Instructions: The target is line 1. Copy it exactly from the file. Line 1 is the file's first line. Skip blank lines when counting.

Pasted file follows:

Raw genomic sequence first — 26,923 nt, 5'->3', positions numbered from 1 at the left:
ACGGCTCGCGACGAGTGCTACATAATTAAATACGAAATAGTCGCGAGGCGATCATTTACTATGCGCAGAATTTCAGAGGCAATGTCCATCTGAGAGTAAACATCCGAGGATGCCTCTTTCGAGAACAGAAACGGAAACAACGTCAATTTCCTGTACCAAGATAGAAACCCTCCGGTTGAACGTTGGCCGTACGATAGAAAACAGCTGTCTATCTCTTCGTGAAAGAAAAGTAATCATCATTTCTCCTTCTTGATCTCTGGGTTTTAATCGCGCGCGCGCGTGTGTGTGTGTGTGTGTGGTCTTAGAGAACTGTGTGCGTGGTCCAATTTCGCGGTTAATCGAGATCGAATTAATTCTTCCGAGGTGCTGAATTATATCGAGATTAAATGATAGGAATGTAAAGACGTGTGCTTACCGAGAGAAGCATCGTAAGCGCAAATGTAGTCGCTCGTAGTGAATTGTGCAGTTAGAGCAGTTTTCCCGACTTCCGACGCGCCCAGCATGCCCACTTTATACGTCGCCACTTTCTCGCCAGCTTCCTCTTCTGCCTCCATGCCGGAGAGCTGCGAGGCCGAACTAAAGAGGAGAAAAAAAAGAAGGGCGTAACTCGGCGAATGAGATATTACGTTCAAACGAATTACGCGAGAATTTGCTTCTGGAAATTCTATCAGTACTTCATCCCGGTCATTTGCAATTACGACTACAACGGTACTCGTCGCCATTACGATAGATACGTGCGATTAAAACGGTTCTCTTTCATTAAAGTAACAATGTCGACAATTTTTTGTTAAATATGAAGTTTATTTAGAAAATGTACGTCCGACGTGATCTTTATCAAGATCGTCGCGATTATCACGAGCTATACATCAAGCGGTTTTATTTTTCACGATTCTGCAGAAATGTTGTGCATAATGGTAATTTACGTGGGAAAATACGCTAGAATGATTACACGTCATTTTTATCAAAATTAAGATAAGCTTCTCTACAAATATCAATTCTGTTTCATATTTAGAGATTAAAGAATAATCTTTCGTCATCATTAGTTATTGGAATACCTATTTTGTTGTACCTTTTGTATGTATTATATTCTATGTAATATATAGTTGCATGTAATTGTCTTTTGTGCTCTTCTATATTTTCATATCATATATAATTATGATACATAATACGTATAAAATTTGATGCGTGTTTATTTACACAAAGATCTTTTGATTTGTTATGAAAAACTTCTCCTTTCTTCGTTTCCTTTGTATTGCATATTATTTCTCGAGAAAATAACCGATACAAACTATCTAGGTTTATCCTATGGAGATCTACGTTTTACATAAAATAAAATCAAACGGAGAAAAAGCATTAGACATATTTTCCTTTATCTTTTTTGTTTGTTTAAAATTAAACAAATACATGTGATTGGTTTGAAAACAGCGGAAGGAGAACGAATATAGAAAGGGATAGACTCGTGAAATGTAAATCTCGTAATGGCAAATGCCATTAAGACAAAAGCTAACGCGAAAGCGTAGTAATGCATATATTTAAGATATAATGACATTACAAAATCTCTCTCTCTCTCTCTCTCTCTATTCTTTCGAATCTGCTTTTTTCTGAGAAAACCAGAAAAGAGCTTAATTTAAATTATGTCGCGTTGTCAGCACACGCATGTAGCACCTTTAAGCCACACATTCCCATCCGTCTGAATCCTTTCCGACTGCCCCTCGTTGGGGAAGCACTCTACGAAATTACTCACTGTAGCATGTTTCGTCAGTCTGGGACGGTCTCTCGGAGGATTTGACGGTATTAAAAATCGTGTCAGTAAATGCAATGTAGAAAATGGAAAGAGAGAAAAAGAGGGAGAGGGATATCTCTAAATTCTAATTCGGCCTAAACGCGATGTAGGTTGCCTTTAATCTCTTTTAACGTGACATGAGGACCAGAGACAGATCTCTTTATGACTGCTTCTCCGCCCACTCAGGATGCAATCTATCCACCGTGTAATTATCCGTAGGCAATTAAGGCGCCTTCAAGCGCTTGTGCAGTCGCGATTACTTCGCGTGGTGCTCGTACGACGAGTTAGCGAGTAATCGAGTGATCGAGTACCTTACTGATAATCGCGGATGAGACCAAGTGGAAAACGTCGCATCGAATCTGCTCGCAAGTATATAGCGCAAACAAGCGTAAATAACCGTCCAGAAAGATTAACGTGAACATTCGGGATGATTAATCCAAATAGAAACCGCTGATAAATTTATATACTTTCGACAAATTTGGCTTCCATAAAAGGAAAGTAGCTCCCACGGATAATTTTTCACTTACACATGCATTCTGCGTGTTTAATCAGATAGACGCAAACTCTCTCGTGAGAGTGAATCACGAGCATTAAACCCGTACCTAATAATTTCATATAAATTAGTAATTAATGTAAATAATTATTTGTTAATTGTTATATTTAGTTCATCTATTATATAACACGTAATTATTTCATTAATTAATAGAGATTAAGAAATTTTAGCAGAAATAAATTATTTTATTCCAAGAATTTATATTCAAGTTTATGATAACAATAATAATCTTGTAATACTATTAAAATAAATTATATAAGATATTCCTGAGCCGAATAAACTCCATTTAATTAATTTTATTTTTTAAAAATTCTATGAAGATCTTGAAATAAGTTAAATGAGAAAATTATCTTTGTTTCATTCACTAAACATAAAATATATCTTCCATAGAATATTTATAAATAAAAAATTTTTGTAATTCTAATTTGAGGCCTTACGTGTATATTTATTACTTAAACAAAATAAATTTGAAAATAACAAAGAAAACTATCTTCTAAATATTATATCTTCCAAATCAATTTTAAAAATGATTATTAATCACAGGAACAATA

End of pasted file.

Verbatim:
Raw genomic sequence first — 26,923 nt, 5'->3', positions numbered from 1 at the left: